Medical insurance and Planning for an Early RetirementSubmitted by Mission Financial Planning on July 17th, 2017
Clients who want to retire before they are eligible for Medicare (age 65) are often concerned about how they’ll handle health insurance costs. Dental practice owners are probably used to paying this expense out of pocket already and have a better idea than most how much their coverage will cost, but the reality of paying the premium on their retirement income and realizing that the premium will now be paid with after-tax dollars* both must be factored in to an early-retirement decision.
Proposed changes to the ACA would allow insurance companies to charge more for people between the ages of 50 and 65 (up to five times premiums charged younger buyers), and until we know the outcome of health reform we have to assume the worst when predicting health insurance costs for the budgets of early retirees.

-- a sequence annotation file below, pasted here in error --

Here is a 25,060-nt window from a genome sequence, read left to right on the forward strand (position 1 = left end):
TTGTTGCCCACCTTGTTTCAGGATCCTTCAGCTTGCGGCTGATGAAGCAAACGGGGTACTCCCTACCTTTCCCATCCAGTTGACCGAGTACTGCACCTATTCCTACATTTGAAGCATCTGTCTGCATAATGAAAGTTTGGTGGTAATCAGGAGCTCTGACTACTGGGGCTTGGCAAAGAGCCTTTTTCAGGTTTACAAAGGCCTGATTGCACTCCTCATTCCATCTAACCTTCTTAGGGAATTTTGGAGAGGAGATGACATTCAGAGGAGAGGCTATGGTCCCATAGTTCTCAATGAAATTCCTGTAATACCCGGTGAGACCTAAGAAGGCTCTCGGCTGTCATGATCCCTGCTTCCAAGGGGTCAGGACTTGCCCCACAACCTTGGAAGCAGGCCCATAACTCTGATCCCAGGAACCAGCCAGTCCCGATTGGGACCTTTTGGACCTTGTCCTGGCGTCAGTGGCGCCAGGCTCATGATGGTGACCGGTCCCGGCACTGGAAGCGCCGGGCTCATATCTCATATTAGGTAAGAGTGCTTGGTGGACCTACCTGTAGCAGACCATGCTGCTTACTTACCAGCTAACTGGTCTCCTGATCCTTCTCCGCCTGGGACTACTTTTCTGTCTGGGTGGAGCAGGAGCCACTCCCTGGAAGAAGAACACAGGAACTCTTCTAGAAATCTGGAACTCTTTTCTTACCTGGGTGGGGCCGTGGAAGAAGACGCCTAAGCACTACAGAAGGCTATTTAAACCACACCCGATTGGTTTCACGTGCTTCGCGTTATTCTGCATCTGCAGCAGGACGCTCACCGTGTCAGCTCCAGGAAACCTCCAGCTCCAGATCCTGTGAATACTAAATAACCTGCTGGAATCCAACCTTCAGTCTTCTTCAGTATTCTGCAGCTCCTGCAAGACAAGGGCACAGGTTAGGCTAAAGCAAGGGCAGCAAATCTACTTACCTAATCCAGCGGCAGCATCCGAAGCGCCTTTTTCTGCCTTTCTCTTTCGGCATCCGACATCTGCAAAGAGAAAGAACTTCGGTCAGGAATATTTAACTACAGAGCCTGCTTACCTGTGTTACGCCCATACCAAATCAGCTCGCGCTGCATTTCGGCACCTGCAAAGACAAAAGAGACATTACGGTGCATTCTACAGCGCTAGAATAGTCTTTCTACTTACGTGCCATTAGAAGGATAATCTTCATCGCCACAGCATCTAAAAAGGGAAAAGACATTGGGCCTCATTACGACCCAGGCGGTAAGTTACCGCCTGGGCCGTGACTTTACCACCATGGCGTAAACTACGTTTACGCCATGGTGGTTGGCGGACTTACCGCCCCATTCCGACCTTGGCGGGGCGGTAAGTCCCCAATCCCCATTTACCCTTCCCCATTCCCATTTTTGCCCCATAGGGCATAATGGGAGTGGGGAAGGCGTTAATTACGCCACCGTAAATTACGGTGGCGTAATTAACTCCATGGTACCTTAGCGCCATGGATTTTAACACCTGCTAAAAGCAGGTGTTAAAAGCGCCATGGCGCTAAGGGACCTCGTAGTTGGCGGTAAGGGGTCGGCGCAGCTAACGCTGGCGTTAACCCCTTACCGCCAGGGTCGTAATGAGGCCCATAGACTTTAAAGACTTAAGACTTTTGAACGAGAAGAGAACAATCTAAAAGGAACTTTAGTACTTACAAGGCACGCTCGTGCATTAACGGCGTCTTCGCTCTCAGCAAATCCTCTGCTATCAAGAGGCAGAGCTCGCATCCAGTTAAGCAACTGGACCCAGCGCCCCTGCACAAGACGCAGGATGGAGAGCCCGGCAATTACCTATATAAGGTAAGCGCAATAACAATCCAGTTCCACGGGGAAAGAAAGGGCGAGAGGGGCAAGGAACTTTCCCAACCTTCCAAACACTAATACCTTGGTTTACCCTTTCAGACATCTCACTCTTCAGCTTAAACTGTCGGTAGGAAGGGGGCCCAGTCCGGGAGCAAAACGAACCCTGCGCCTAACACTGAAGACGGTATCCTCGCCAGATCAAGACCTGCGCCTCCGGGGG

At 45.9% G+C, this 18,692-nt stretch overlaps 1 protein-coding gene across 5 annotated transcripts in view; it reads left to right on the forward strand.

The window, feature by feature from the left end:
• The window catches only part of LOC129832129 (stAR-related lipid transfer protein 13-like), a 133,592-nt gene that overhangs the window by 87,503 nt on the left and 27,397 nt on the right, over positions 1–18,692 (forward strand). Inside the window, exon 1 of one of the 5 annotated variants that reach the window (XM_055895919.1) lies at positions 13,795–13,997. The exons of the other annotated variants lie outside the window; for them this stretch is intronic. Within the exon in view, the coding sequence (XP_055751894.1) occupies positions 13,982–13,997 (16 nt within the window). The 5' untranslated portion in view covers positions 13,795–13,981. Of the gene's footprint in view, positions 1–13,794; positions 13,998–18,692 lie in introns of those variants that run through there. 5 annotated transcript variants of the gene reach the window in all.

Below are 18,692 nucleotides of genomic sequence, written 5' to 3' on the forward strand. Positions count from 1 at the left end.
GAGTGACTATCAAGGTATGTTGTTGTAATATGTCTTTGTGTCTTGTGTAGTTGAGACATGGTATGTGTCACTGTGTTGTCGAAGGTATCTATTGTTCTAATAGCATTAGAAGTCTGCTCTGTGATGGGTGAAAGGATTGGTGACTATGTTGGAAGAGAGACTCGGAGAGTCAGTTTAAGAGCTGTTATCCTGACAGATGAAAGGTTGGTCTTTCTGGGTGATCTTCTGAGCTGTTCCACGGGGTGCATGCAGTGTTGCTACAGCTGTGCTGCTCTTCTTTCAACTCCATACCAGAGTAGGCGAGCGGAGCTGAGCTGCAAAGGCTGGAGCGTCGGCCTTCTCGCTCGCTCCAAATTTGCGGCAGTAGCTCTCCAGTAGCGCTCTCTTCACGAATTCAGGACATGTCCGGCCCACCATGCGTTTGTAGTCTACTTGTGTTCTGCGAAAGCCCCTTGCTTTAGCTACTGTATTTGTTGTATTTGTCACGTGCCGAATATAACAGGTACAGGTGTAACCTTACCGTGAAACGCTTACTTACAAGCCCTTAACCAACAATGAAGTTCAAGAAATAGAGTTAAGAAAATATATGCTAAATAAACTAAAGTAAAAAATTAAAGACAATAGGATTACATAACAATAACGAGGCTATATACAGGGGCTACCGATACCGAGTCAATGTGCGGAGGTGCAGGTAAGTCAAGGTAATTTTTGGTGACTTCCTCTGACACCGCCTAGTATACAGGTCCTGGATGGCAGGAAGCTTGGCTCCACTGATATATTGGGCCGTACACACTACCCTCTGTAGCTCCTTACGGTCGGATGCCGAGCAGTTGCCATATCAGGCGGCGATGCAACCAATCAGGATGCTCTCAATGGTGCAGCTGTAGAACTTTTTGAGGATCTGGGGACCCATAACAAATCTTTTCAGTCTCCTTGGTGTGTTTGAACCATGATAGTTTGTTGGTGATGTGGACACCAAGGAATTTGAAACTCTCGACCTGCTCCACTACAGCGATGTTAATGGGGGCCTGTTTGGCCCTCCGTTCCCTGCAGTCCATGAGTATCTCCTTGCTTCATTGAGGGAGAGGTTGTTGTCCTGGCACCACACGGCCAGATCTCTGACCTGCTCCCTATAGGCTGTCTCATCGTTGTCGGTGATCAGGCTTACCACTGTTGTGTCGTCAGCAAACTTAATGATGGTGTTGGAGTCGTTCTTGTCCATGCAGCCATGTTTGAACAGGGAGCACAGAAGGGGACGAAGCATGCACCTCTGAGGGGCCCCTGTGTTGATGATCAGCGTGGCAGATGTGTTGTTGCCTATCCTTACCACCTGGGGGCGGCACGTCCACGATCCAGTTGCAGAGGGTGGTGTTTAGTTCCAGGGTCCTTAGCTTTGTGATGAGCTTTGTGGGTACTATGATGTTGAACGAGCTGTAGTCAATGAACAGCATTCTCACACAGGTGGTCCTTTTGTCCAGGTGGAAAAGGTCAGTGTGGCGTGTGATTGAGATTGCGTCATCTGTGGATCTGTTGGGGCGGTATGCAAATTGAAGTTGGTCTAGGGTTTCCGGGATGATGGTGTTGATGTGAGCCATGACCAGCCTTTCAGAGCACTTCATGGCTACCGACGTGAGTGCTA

If this is making you look forward to getting on Medicare, be warned that starting in 2018 higher Medicare premiums will be triggered at lower income levels than are in effect today.
In the past a rule of thumb had been to earmark 5% of a household budget to medical expenses, we believe that number is only going up from here.
*Self-employed people who qualify are allowed to deduct 100% of their health insurance premiums (including dental and long-term care coverage) for themselves, their spouses, and their dependents. ... This deduction applies to your federal, state, and local income taxes.